The end just indicated is, in accordance with the lHVfiIl-r. tion, accomplished by properly,positioningthedial needles with. respect to the cylinder needles, and. inparticular with respect to. the sawtooth. sinkers, during; rib knitting; there being provided a. shift in theserelationships during. the. transfer operation to correspond to proper transfer actions 2,719,415 Patented Oct. 4, 19.55
as described. in saidScott patent. In brief, while during transfer the relative positions of the cylinder and-dial needles are as in said Scott patent, during rib knittingpf the stocking top the dial needles are caused. to be positioned relatively backwardly with respect: .to the cylinder needles so that each dial needle is located in an axial plane which is just slightly in advance of the plane of an associated active cylinder needle, the axial plane of eachdial needle being, in effect, set back with respect to the axial plane of the cylinder needle to which it. will transfer a loop during the transfer operation. This positions each dial needle substantially backwardly relatively to. the preceding sawtooth sinker, which sinkers play a substantial part in the final formation of the loops.
It may be noted that the relative positions of the ele: ments (dial and cylinder needles, sawtoothv and plain sinkers and fins) may be reversed with respect to the direction of progress of knitting with essentially the same results, i. e. the dial needles could knit close to, but to the rear of, active cylinder needles, with the other elements correspondingly reversed as to sequential location and with shogging in the opposite direction; but for consistency of description reference will be made throughout the description to the particular arrangement referred to above.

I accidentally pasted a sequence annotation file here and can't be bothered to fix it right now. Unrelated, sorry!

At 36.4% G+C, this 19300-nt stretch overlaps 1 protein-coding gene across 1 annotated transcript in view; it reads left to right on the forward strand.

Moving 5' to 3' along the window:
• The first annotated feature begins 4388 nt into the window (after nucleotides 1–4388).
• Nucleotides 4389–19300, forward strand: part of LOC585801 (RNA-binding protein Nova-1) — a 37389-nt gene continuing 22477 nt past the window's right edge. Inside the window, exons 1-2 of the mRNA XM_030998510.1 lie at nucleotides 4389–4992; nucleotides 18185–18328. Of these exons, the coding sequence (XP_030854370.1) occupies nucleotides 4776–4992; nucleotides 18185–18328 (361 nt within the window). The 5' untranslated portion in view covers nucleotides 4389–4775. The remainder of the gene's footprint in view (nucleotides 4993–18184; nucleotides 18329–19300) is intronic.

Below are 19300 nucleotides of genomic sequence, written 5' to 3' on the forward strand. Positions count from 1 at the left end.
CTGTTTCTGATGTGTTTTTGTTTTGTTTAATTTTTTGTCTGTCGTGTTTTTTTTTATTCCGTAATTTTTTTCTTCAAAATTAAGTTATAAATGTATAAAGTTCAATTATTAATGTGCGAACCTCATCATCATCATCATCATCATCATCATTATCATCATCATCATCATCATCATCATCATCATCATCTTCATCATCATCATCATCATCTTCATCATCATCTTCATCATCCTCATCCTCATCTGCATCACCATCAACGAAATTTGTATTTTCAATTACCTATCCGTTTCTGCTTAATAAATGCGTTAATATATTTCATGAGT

While the cylinder and dial rotate generally in unison at the same angular speeds, the dial is shogged with respect to the cylinder between positions for proper rib knitting, in accordance with the invention, and for proper transfer. The dial must also be capable of being shoggedbecause during rib knitting dial fins are quite close to the sawtooth sinkers and if they were in a corresponding position when the dial. was raised, as it must be to make room for the welt fabric, the fins and sawtooth sinkers would interfere when the dial was automatically lowered by failing to provide space for the welt, the sinkers being in their in-. ward positions to hold thewelt at the time lowering occurs, though immediately after lowering of the dial they are moved outwardly and so remain during rib knitting. The shogging is accomplished by providing in the driving connections to the dial a planetary gear arrangement which may be shifted undercontrolof the main cam drum of the machine during operation without interferingwith normal concurrent rotation of the dial and cylinder, there being merely a slight phase. shift of these two rotating parts. It will, of course, be evident that such a shogging device of planetary or other type may be inthe cylinder drive connections, the important feature being, a relativeshogging movement between the cylinder and dial.
The broad objects of the invention. are concerned. with the attainment of the results just described. These and other objects of the invention. particularly relating, to details of construction. and operation and. the production of an improved article will become apparent from the following description, read in conjunction with the accompanying, drawings, in which:
Figure 1 is a fragmentary elevation: showing dial driving connections including. the shogging means heretofore.
mentioned;
Figure 2 is a fragmentary elevation looking at the right-hand side of Figure l and showing adjustable means for limiting shogging movements;
Figure 3 is an. inside development ofthe cams for acting uponthe butts of cylinder needles;
FigureA is a horizontal sectionshowingin particular cams for-acting upon the hook and point members con.- stituting the two-part dial needles;
Figure 5 is a similar. view showing, in particular, the waves imparted to the dial needle members;
Figure. 6 is. a development looking inwardly at the. cylinder and dial needles and. associatedelements, the sinkers associated with the cylinder needles being shown in section;
Figures 7 to 11, inclusive, are enlarged axial sections showing the relationships of the cylinder and dial needles and associated elements during rib knitting, the various sections being taken on the axial planes indicated at 7, 8, 9, 10 and 11, respectively, in Figures 3, 4, 5 and 6;